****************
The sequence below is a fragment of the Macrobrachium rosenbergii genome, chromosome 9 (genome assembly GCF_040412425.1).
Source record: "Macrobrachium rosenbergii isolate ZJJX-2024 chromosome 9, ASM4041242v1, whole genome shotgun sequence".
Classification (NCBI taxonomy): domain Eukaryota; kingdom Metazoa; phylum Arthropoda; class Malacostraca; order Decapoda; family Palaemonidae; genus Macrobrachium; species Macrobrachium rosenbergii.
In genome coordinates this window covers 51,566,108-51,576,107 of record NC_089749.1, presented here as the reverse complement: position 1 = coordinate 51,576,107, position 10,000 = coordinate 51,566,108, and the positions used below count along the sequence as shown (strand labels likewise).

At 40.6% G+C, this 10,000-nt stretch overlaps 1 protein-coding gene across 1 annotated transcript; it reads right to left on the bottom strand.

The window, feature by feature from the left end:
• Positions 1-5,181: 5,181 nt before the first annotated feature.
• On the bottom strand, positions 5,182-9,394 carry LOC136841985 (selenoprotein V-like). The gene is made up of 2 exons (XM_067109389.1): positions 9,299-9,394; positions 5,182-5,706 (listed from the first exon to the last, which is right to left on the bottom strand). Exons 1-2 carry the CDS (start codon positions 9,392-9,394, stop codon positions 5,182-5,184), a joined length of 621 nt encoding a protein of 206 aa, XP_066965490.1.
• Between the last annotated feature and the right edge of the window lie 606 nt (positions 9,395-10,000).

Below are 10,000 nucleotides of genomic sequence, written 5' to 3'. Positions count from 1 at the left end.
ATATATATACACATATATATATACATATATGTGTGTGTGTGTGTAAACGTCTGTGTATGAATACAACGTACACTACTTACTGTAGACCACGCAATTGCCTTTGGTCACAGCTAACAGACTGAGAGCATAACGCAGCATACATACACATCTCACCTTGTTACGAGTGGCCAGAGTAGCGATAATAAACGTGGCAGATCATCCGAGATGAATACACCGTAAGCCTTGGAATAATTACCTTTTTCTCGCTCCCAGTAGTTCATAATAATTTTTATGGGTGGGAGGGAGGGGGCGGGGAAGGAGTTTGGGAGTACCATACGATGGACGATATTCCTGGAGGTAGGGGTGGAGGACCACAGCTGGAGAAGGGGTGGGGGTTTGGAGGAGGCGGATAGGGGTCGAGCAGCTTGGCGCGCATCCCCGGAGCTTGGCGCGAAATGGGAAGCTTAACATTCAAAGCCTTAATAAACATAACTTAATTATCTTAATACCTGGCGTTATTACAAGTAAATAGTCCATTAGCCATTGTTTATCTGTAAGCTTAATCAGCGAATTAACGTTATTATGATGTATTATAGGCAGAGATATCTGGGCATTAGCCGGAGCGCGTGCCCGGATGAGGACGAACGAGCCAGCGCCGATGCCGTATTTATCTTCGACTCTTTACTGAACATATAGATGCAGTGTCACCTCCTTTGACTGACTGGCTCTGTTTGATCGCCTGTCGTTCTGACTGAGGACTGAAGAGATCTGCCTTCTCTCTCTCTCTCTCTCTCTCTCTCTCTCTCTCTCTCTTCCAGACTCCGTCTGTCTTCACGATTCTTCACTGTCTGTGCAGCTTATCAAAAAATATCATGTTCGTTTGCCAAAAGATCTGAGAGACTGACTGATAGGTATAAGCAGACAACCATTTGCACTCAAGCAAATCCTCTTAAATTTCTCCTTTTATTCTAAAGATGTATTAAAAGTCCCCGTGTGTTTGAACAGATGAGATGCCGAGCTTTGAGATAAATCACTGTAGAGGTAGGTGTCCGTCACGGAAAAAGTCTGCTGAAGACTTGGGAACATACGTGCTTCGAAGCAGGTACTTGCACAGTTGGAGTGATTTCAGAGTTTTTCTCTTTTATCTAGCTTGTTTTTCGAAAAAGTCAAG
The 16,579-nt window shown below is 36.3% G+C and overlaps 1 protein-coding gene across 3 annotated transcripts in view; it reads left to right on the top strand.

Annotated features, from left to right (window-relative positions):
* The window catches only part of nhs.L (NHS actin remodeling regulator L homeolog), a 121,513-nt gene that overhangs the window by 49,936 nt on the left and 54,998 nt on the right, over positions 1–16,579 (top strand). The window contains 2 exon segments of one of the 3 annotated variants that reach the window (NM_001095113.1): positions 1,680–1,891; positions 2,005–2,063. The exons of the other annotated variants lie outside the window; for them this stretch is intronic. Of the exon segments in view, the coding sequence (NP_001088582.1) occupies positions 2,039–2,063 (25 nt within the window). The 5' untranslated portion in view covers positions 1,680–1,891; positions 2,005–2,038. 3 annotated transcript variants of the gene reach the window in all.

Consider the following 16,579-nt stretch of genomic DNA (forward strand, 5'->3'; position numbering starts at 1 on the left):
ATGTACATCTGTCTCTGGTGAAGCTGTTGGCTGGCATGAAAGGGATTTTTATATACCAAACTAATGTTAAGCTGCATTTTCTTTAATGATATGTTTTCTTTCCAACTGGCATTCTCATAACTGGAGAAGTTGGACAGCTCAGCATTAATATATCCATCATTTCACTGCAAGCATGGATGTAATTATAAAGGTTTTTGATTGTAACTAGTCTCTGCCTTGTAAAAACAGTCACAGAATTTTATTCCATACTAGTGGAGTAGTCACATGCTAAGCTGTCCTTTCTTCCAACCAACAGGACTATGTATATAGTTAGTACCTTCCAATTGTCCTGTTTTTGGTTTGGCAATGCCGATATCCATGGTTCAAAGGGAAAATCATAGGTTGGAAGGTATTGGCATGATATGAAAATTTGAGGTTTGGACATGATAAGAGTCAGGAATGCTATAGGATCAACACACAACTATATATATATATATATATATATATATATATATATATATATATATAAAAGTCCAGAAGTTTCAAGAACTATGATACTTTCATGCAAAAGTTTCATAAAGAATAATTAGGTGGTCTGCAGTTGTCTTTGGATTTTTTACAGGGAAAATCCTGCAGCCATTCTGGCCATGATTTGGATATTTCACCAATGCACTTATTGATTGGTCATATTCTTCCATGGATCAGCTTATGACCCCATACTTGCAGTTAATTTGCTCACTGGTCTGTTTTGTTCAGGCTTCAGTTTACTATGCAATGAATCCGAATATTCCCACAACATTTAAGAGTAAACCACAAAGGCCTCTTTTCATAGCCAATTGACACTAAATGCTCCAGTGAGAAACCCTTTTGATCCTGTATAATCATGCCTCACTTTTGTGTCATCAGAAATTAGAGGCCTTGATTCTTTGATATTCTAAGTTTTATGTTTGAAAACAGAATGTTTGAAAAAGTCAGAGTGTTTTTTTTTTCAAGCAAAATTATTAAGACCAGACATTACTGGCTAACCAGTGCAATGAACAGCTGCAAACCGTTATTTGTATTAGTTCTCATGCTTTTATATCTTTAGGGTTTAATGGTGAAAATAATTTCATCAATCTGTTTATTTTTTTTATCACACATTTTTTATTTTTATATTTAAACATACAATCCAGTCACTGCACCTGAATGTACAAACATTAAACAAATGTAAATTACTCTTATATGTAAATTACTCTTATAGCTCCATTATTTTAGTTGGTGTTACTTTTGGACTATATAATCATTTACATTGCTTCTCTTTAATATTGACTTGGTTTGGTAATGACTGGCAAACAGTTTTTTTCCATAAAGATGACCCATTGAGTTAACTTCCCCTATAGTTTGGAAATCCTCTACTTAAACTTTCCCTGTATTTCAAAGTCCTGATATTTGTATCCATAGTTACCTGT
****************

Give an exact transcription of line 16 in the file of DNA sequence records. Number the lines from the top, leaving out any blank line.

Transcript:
ATGTACATCTGTCTCTGGTGAAGCTGTTGGCTGGCATGAAAGGGATTTTTATATACCAAACTAATGTTAAGCTGCATTTTCTTTAATGATATGTTTTCTTTCCAACTGGCATTCTCATAACTGGAGAAGTTGGACAGCTCAGCATTAATATATCCATCATTTCACTGCAAGCATGGATGTAATTATAAAGGTTTTTGATTGTAACTAGTCTCTGCCTTGTAAAAACAGTCACAGAATTTTATTCCATACTAGTGGAGTAGTCACATGCTAAGCTGTCCTTTCTTCCAACCAACAGGACTATGTATATAGTTAGTACCTTCCAATTGTCCTGTTTTTGGTTTGGCAATGCCGATATCCATGGTTCAAAGGGAAAATCATAGGTTGGAAGGTATTGGCATGATATGAAAATTTGAGGTTTGGACATGATAAGAGTCAGGAATGCTATAGGATCAACACACAACTATATATATATATATATATATATATATATATATATATATATATATAAAAGTCCAGAAGTTTCAAGAACTATGATACTTTCATGCAAAAGTTTCATAAAGAATAATTAGGTGGTCTGCAGTTGTCTTTGGATTTTTTACAGGGAAAATCCTGCAGCCATTCTGGCCATGATTTGGATATTTCACCAATGCACTTATTGATTGGTCATATTCTTCCATGGATCAGCTTATGACCCCATACTTGCAGTTAATTTGCTCACTGGTCTGTTTTGTTCAGGCTTCAGTTTACTATGCAATGAATCCGAATATTCCCACAACATTTAAGAGTAAACCACAAAGGCCTCTTTTCATAGCCAATTGACACTAAATGCTCCAGTGAGAAACCCTTTTGATCCTGTATAATCATGCCTCACTTTTGTGTCATCAGAAATTAGAGGCCTTGATTCTTTGATATTCTAAGTTTTATGTTTGAAAACAGAATGTTTGAAAAAGTCAGAGTGTTTTTTTTTTCAAGCAAAATTATTAAGACCAGACATTACTGGCTAACCAGTGCAATGAACAGCTGCAAACCGTTATTTGTATTAGTTCTCATGCTTTTATATCTTTAGGGTTTAATGGTGAAAATAATTTCATCAATCTGTTTATTTTTTTTATCACACATTTTTTATTTTTATATTTAAACATACAATCCAGTCACTGCACCTGAATGTACAAACATTAAACAAATGTAAATTACTCTTATATGTAAATTACTCTTATAGCTCCATTATTTTAGTTGGTGTTACTTTTGGACTATATAATCATTTACATTGCTTCTCTTTAATATTGACTTGGTTTGGTAATGACTGGCAAACAGTTTTTTTCCATAAAGATGACCCATTGAGTTAACTTCCCCTATAGTTTGGAAATCCTCTACTTAAACTTTCCCTGTATTTCAAAGTCCTGATATTTGTATCCATAGTTACCTGT